A Stage for Metamorphosis

Kudumbashree Mission has sought the assistance of ‘Nireeksha’, the lone women’s theatre group in the state, for training members of Rangashree, its newly-formed group for arts and culture

Published: 21st August 2015 04:54 AM  |   Last Updated: 21st August 2015 04:54 AM   |  A+A-

Transformation from a woman to a theatre performer can’t happen in a fortnight. But some members of State Kudumbashree Mission have been going through this transformation through a training in theatre by ‘Nireeksha’, the lone women’s theatre group in the state. Kudumbashree Mission has sought Nireeksha’ s assistance for training members of ‘Rangashree’, its newly-formed group for arts and culture.

“We are mentoring them in all aspects of a stage performance, from carpentry to make a stage to direction and script writing  so that they can organise a play on their own. The theme, the music, the dialogue and the issues narrated are local. It is an attempt to reclaim local music or dance or whatever ethnic treasures that we deliberately lost, as well. There would be ‘Vanchippattu’ or tribal song or ‘Velichappadu thullal’ of Kodungallur Bharani in the plays scripted by these women,” says Nireeksha president E Rajarajeswari.

Fifteen days’ training at ‘Samrudhi Gramam’ in Vengola near Perumbavoor mentored the fifteen women from various Kudumbashree units of Alappuzha and Ernakulam in almost all aspects of stage performance.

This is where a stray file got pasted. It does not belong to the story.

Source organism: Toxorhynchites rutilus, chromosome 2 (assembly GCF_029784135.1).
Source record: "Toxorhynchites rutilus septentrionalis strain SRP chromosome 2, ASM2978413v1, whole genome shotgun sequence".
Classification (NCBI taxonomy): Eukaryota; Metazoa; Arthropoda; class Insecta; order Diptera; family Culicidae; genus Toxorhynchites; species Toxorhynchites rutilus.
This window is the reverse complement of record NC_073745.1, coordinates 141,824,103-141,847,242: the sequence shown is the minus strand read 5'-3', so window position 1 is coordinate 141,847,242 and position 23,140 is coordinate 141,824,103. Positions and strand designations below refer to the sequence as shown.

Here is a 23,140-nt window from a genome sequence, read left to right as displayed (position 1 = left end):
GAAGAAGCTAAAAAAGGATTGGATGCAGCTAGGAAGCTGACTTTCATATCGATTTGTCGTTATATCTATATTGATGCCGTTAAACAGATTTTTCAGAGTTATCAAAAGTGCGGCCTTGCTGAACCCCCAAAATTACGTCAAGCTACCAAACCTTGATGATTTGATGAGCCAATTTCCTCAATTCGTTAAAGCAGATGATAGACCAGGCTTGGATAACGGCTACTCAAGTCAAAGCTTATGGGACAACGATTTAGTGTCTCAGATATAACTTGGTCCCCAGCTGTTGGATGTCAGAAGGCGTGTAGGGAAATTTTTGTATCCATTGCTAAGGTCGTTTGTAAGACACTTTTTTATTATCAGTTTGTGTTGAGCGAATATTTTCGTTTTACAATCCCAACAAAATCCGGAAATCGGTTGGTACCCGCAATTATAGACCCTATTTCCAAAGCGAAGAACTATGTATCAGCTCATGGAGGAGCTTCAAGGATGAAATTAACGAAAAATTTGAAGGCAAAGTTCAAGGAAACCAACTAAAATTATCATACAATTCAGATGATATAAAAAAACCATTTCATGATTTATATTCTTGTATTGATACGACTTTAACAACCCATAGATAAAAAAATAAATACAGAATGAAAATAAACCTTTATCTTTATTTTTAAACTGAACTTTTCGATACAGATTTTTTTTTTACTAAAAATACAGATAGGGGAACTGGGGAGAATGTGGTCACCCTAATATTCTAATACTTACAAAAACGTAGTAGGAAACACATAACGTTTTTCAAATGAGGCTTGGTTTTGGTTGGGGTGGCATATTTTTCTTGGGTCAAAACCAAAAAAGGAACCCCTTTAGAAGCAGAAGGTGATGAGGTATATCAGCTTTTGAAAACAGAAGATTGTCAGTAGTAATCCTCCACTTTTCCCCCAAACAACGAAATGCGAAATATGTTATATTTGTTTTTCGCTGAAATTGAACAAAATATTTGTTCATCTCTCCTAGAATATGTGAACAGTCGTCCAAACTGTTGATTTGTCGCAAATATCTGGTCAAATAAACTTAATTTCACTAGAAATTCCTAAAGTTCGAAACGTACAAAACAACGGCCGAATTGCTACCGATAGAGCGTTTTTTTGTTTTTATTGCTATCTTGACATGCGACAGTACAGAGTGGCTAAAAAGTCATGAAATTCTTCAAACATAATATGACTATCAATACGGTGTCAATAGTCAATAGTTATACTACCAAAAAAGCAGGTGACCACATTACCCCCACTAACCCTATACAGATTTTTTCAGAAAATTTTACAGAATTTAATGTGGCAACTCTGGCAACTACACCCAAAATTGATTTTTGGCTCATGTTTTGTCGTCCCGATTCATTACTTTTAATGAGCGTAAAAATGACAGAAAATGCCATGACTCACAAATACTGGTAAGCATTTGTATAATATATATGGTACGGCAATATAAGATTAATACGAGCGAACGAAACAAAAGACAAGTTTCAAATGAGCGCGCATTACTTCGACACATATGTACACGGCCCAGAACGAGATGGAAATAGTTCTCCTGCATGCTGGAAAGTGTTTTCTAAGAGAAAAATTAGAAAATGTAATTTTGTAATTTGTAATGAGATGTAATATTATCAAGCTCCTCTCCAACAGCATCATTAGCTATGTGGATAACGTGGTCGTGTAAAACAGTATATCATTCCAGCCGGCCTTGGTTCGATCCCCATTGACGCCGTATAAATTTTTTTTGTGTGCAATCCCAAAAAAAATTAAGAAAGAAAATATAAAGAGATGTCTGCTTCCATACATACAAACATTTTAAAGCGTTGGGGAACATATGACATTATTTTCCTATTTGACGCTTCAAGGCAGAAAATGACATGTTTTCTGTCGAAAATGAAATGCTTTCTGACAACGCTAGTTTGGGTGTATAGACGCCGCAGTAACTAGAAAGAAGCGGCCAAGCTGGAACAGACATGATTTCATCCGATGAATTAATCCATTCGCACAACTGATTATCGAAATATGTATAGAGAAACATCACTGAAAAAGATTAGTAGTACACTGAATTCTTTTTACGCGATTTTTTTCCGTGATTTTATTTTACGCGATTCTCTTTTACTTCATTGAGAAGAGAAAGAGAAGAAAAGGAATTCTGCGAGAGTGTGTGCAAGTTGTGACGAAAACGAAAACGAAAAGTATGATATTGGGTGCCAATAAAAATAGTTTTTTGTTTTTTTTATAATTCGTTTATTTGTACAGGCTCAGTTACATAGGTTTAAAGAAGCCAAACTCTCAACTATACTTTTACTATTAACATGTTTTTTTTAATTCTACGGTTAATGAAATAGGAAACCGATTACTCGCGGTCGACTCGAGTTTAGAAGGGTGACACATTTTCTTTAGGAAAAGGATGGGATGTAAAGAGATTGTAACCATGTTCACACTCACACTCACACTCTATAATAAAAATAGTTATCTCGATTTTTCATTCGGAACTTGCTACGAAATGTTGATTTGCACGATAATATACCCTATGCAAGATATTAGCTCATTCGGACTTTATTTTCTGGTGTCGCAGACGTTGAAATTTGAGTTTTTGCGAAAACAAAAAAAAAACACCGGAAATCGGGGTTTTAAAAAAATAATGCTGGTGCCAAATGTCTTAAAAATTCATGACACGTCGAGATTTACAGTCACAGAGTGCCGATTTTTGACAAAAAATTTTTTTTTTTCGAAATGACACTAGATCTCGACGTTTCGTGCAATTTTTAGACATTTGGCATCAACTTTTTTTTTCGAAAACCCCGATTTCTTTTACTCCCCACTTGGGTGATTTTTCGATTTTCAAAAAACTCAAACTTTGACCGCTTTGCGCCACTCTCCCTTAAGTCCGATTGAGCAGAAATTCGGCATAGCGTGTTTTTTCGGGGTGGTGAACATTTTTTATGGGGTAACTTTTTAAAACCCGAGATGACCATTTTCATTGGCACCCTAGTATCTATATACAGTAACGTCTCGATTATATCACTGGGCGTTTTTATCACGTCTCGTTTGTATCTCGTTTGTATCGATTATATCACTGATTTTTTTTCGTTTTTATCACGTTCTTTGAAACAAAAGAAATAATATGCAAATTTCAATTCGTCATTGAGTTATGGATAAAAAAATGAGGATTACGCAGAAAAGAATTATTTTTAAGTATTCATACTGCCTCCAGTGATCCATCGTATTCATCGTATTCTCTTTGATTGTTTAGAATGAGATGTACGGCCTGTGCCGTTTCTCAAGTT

“Staying away from home for fifteen days seemed impossible for the women at first. Some said that they would leave soon. I told them that the doors are open and you can leave  anytime, but stay back for two days just to get an idea. After two days, no one was willing to go and the days here in their life were something that never happened before”, says artistic director of Nireeksha Sudhi Devayani.

There was training in Kalaripayattu and polishing of hidden talents like that in singing ‘Vanchippattu’, as well.

Nireeksha trains Rangashree members of six districts by dividing them into three regions. Ernakulam and Alappuzha form one region, Pathanamthitta and Kollam the second and Kannur and Malappuram the third.

Training for Pathanamthitta region will commence in September and that for Kannur in October. Training will be given in editing, visual media techniques, lighting, music composing and recording in different phases once the first level of fifteen days is completed. The Kudumbashree members who got trained by Nireeksha would train other members of their units and that would go on. The venues for the plays penned and directed by the women would be streets and programmes organised for the cause of social, public and environmental issues.

“It is women who spearheaded and got involved in many agitations in the state like in Plachimada and Vilappilsala. The plays through Rangashree would highlight local issues using possibilities of theatre. When the issues are narrated by women, there would be more integrity,” says Sudhi. 

The theme of the play evolved from the training at Vengola is the story of woman who, in spite of going through all sufferings of life which her mother had also gone through, emerges successful in life.

“Now, I have no inhibition to face audience or to perform in streets. After my school and college days this was the first time that I got a platform to exhibit my talent,” says Jija Shiju of Nilampathinji, Kakkanad.

The experience is the same for Omana Raghavan, who is also a member of Kainakary grama panchayat, Alappuzha,  Sinny Joseph of Ernakulam and Vijayamma Vijayan and Lathika Arumakumar of Kainakary or any other participant of the camp.


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